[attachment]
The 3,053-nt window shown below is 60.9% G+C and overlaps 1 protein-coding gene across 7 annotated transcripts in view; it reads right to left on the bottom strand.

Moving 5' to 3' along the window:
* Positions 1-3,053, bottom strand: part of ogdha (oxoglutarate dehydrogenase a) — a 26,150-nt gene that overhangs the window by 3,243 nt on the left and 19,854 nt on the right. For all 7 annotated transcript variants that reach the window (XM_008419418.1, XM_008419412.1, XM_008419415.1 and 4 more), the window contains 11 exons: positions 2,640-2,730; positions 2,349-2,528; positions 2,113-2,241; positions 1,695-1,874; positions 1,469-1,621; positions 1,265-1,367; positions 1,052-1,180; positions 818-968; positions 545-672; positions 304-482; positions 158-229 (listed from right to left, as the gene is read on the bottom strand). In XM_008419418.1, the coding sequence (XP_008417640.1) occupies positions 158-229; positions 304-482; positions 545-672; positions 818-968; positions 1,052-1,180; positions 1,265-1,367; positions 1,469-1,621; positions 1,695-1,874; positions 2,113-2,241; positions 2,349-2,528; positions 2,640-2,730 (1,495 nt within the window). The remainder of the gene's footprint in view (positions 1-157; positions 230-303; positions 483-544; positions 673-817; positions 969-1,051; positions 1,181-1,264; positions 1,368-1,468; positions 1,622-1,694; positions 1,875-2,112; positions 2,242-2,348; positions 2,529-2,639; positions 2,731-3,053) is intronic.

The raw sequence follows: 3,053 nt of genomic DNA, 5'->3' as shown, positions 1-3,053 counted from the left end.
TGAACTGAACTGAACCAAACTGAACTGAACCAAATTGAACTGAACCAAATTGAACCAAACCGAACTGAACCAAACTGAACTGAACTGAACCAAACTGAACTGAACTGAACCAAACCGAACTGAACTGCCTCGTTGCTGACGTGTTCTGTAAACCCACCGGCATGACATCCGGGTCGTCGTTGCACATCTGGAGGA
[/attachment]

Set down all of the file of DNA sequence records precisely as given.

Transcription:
The 3,053-nt window shown below is 60.9% G+C and overlaps 1 protein-coding gene across 7 annotated transcripts in view; it reads right to left on the bottom strand.

Moving 5' to 3' along the window:
* Positions 1-3,053, bottom strand: part of ogdha (oxoglutarate dehydrogenase a) — a 26,150-nt gene that overhangs the window by 3,243 nt on the left and 19,854 nt on the right. For all 7 annotated transcript variants that reach the window (XM_008419418.1, XM_008419412.1, XM_008419415.1 and 4 more), the window contains 11 exons: positions 2,640-2,730; positions 2,349-2,528; positions 2,113-2,241; positions 1,695-1,874; positions 1,469-1,621; positions 1,265-1,367; positions 1,052-1,180; positions 818-968; positions 545-672; positions 304-482; positions 158-229 (listed from right to left, as the gene is read on the bottom strand). In XM_008419418.1, the coding sequence (XP_008417640.1) occupies positions 158-229; positions 304-482; positions 545-672; positions 818-968; positions 1,052-1,180; positions 1,265-1,367; positions 1,469-1,621; positions 1,695-1,874; positions 2,113-2,241; positions 2,349-2,528; positions 2,640-2,730 (1,495 nt within the window). The remainder of the gene's footprint in view (positions 1-157; positions 230-303; positions 483-544; positions 673-817; positions 969-1,051; positions 1,181-1,264; positions 1,368-1,468; positions 1,622-1,694; positions 1,875-2,112; positions 2,242-2,348; positions 2,529-2,639; positions 2,731-3,053) is intronic.

The raw sequence follows: 3,053 nt of genomic DNA, 5'->3' as shown, positions 1-3,053 counted from the left end.
TGAACTGAACTGAACCAAACTGAACTGAACCAAATTGAACTGAACCAAATTGAACCAAACCGAACTGAACCAAACTGAACTGAACTGAACCAAACTGAACTGAACTGAACCAAACCGAACTGAACTGCCTCGTTGCTGACGTGTTCTGTAAACCCACCGGCATGACATCCGGGTCGTCGTTGCACATCTGGAGGA